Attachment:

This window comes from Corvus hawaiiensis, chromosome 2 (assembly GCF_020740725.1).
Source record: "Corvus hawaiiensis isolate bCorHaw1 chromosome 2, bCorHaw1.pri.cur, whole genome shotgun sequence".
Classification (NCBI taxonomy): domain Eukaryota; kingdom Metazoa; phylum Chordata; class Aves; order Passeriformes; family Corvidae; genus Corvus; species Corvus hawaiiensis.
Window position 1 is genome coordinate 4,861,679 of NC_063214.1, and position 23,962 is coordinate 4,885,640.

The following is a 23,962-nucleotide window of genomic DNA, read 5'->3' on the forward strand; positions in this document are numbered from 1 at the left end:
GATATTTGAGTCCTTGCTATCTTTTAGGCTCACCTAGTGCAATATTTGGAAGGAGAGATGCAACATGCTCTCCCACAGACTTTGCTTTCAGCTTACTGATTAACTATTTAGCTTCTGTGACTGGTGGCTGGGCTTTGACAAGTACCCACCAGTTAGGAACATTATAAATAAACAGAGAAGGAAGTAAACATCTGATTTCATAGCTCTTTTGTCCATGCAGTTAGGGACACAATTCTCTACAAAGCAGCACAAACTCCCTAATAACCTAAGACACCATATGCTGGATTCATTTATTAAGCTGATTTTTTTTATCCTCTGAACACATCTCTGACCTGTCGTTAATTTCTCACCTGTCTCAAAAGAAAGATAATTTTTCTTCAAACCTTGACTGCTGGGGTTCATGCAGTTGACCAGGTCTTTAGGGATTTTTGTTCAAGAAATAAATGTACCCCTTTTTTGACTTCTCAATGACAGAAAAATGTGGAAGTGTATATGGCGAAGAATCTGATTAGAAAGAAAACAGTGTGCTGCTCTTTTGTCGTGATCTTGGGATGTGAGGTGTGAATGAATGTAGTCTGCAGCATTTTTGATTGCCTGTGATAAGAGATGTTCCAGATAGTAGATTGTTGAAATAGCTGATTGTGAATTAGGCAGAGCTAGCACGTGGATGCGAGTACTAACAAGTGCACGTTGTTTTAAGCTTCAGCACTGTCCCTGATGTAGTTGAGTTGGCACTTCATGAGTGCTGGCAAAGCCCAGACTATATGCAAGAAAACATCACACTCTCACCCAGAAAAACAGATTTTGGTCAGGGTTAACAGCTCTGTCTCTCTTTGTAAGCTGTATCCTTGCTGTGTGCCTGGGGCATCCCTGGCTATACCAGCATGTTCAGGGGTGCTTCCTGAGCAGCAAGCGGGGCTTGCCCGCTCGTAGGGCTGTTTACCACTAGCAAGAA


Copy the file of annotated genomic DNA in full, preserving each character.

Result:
This window comes from Corvus hawaiiensis, chromosome 2 (assembly GCF_020740725.1).
Source record: "Corvus hawaiiensis isolate bCorHaw1 chromosome 2, bCorHaw1.pri.cur, whole genome shotgun sequence".
Classification (NCBI taxonomy): domain Eukaryota; kingdom Metazoa; phylum Chordata; class Aves; order Passeriformes; family Corvidae; genus Corvus; species Corvus hawaiiensis.
Window position 1 is genome coordinate 4,861,679 of NC_063214.1, and position 23,962 is coordinate 4,885,640.

The following is a 23,962-nucleotide window of genomic DNA, read 5'->3' on the forward strand; positions in this document are numbered from 1 at the left end:
GATATTTGAGTCCTTGCTATCTTTTAGGCTCACCTAGTGCAATATTTGGAAGGAGAGATGCAACATGCTCTCCCACAGACTTTGCTTTCAGCTTACTGATTAACTATTTAGCTTCTGTGACTGGTGGCTGGGCTTTGACAAGTACCCACCAGTTAGGAACATTATAAATAAACAGAGAAGGAAGTAAACATCTGATTTCATAGCTCTTTTGTCCATGCAGTTAGGGACACAATTCTCTACAAAGCAGCACAAACTCCCTAATAACCTAAGACACCATATGCTGGATTCATTTATTAAGCTGATTTTTTTTATCCTCTGAACACATCTCTGACCTGTCGTTAATTTCTCACCTGTCTCAAAAGAAAGATAATTTTTCTTCAAACCTTGACTGCTGGGGTTCATGCAGTTGACCAGGTCTTTAGGGATTTTTGTTCAAGAAATAAATGTACCCCTTTTTTGACTTCTCAATGACAGAAAAATGTGGAAGTGTATATGGCGAAGAATCTGATTAGAAAGAAAACAGTGTGCTGCTCTTTTGTCGTGATCTTGGGATGTGAGGTGTGAATGAATGTAGTCTGCAGCATTTTTGATTGCCTGTGATAAGAGATGTTCCAGATAGTAGATTGTTGAAATAGCTGATTGTGAATTAGGCAGAGCTAGCACGTGGATGCGAGTACTAACAAGTGCACGTTGTTTTAAGCTTCAGCACTGTCCCTGATGTAGTTGAGTTGGCACTTCATGAGTGCTGGCAAAGCCCAGACTATATGCAAGAAAACATCACACTCTCACCCAGAAAAACAGATTTTGGTCAGGGTTAACAGCTCTGTCTCTCTTTGTAAGCTGTATCCTTGCTGTGTGCCTGGGGCATCCCTGGCTATACCAGCATGTTCAGGGGTGCTTCCTGAGCAGCAAGCGGGGCTTGCCCGCTCGTAGGGCTGTTTACCACTAGCAAGAA